Mental Cruelty Possible Even If In-Laws Reside Separately: Bombay HC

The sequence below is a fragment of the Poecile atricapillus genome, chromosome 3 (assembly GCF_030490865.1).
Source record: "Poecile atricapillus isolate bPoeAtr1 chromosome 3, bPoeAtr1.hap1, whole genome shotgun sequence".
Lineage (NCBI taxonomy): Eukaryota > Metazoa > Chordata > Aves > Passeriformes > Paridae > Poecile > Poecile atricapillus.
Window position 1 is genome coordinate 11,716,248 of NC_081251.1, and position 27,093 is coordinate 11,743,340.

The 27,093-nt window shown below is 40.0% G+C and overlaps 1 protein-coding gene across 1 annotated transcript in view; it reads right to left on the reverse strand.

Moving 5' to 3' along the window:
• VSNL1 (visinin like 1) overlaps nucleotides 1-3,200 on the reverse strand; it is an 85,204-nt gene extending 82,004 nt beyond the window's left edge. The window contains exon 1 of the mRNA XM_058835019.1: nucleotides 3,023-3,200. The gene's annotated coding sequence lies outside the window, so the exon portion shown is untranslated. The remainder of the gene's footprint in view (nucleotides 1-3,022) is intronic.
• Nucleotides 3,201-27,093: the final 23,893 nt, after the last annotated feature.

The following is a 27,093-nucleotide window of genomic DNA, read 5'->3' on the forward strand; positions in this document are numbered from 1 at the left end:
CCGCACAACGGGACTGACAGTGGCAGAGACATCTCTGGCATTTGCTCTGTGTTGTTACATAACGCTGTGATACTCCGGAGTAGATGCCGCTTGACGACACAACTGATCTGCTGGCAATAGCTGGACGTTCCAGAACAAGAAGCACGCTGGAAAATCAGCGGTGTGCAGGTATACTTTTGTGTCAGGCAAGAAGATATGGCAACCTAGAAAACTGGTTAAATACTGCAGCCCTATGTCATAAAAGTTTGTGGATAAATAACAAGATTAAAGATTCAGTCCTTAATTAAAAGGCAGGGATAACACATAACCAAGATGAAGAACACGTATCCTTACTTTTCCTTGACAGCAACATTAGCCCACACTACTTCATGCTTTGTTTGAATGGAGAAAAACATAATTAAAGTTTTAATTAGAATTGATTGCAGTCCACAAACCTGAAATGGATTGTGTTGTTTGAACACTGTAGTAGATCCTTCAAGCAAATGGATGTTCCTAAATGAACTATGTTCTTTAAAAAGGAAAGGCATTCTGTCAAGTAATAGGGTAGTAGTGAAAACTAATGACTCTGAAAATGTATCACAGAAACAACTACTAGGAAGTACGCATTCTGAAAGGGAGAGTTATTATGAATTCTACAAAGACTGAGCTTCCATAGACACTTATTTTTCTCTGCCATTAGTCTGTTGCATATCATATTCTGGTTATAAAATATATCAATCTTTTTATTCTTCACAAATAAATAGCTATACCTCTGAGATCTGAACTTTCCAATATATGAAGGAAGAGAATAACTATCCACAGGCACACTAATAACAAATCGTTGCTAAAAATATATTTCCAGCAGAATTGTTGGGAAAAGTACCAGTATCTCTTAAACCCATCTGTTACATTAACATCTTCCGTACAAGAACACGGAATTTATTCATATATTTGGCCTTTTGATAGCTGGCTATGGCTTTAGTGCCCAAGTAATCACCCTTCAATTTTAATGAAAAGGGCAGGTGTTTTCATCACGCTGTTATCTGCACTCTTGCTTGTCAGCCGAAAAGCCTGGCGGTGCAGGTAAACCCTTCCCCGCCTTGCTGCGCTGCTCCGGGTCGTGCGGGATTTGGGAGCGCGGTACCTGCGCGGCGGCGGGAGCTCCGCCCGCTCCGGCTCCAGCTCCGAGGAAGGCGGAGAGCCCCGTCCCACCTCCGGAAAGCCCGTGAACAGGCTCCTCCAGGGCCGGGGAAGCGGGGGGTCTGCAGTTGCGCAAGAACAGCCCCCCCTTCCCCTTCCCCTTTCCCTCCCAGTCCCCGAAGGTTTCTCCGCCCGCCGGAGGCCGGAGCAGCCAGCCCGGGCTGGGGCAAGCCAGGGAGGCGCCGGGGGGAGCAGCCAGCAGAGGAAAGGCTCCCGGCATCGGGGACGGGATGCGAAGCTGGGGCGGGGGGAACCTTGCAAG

While being very direct and not mincing any words whatsoever, the Bombay High Court has in an extremely laudable, learned, landmark, logical and latest oral judgment titled Sunita Kumari and Ors vs State of Maharashtra and Anr. in Criminal Application (APL) No. 1660 of 2022 that was pronounced some time back on December 22, 2022 has minced just no words to hold that mental cruelty is an abstract concept and can be committed even if in-laws reside separately. The Court unequivocally expounded that, “The mental cruelty is an abstract concept and it is a matter of experience for a person who is subjected to cruelty … Sometimes, the taunts might be seen to be innocuous by one person, while they may not be necessarily so perceived by another person … Such being the nature of mental cruelty, it is not necessary that it must take place in the physical presence of persons and that it can be handed out even from a distant place.” It must be mentioned here that a Division Bench comprising of Hon’ble Mr Justice Sunil B Shukre and Hon’ble Mr Justice MW Chandwani of Nagpur dismissed with costs an application that was filed by the relatives of a man seeking quashing of criminal proceedings against them instituted by his wife. At the very outset, this pragmatic, progressive, practical, persuasive and powerful oral judgment authored by Hon’ble Mr Justice Sunil B Shukre for a Division Bench of the Bombay High Court sets the ball rolling by first and foremost putting forth in para 1 that, “Heard learned counsel for the applicants and learned APP for State, who has assisted this Court.” To put things in perspective, the Division Bench then envisages in para 2 that, “This is application filed under Section 482 of the Code of Criminal Procedure (Cr.P.C.) for quashing the First Information Report (FIR) vide Crime No. 201/2022, registered for offences punishable under Sections 498-A, 323, 524 read with 34 of the Indian Penal Code (IPC) and under Sections 3 and 4 of Dowry Prohibition Act and also consequent charge-sheet registered as Regular Criminal Case No. 2688/2022 pending before Court of Judicial Magistrate First Class, Nagpur.” Simply put, the Division Bench then states in para 3 that, “We have not yet issued any notice to the nonapplicants as we would like to consider as to whether or not the applicants have any case deserving issuance of notice on merit to the non-applicants. In order to satisfy this Court on this aspect of the matter, learned counsel for the applicant has submitted his argument and also prayed for grant of stay to the criminal proceeding initiated in pursuance of chargesheet no. 183/2022, bearing R.C.C. No. 2688/2022 pending before the Court of Judicial Magistrate, First Class, M. V. Court, Nagpur. We have also heard learned APP.” As we see, the Division Bench points out in para 6 that, “No doubt, the applicants appear to be residing at some different places than the marital residence of non-applicant no. 2 but, the allegations contained in the FIR and also statements of witnesses do indicate that there used to be several occasions, when all these applicants or some of them had on one or the other occasion gathered together in the house, where non-applicant no. 2 had resided and these applicants, on different occasions, also had opportunities to talk personally or on telephone with non-applicant no. 2 and during their such encounters with non-applicant no. 2, at the house where non-applicant no. 2 resided or on telephone, they subjected non-applicant no. 2 to humiliation, harassment and cruelty.” Most notably, what constitutes the nucleus of this most commendable judgment is then laid bare in para 7 wherein it is postulated by the Division Bench that, “These allegations in the FIR some of which can be found in the statements of the witnesses show that these applicants, prima facie, subjected non-applicant no. 2 to humiliation, harassment and cruelty of such a nature as is contemplated under Section 498-A of the IPC and therefore, we are of the view that there is prima facie case made out against each of the applicants, inspite of their sometimes residing away from the place where non-applicant no. 2 resided. One cannot forget the fact that cruelty as envisaged under Section 498-A of the IPC is not only physical, it also takes within its fold several other forms of cruelty, including mental cruelty. The mental cruelty is an abstract concept and it is a matter of experience for a person who is subjected to cruelty. Many a times certain taunts are made against another person but it all depends upon the manner in which the person takes those remarks or responds to them. Sometimes, the taunts might be seen to be innocuous by one person, while they may not be necessarily so perceived by another person. There are also certain derogatory remarks, which have been held by Supreme Court to be presumptively constituting cruelty within the meaning of Section 498-A of the IPC, as for example consistently suspecting fidelity of wife {See A. Jayachandra Vs. Annel Kaur [(2005) 2 SCC 22] }. Such being the nature of mental cruelty, it is not necessary that it must take place in the physical presence of persons and that it can be handed out even from a distant place. Here, in this case, for meting out mental cruelty to non-applicant no. 2, of course, in prima facie way, these applicants seems to have employed modern means of communication i.e. telephone etc. and on many occasions, they have also remained present in the company of non-applicant no. 2. Therefore, this is not a case where the applicants, by virtue of their separate residence, could be presumed to not have treated non-applicant no. 2 in a cruel manner.” Quite ostensibly, the Bench then rightly enunciates in para 8 that, “In fact, as stated earlier, there is sufficient material present on record which is indicative of the mental cruelty handed out by each of these applicants to non-applicant no. 2. This can be seen from the allegations made against each of the applicants in the FIR and also from the statements of witnesses. Besides, there is a reference to influential position of Mamta Singh- applicant no. 2. She has been stated to be working in Police Force.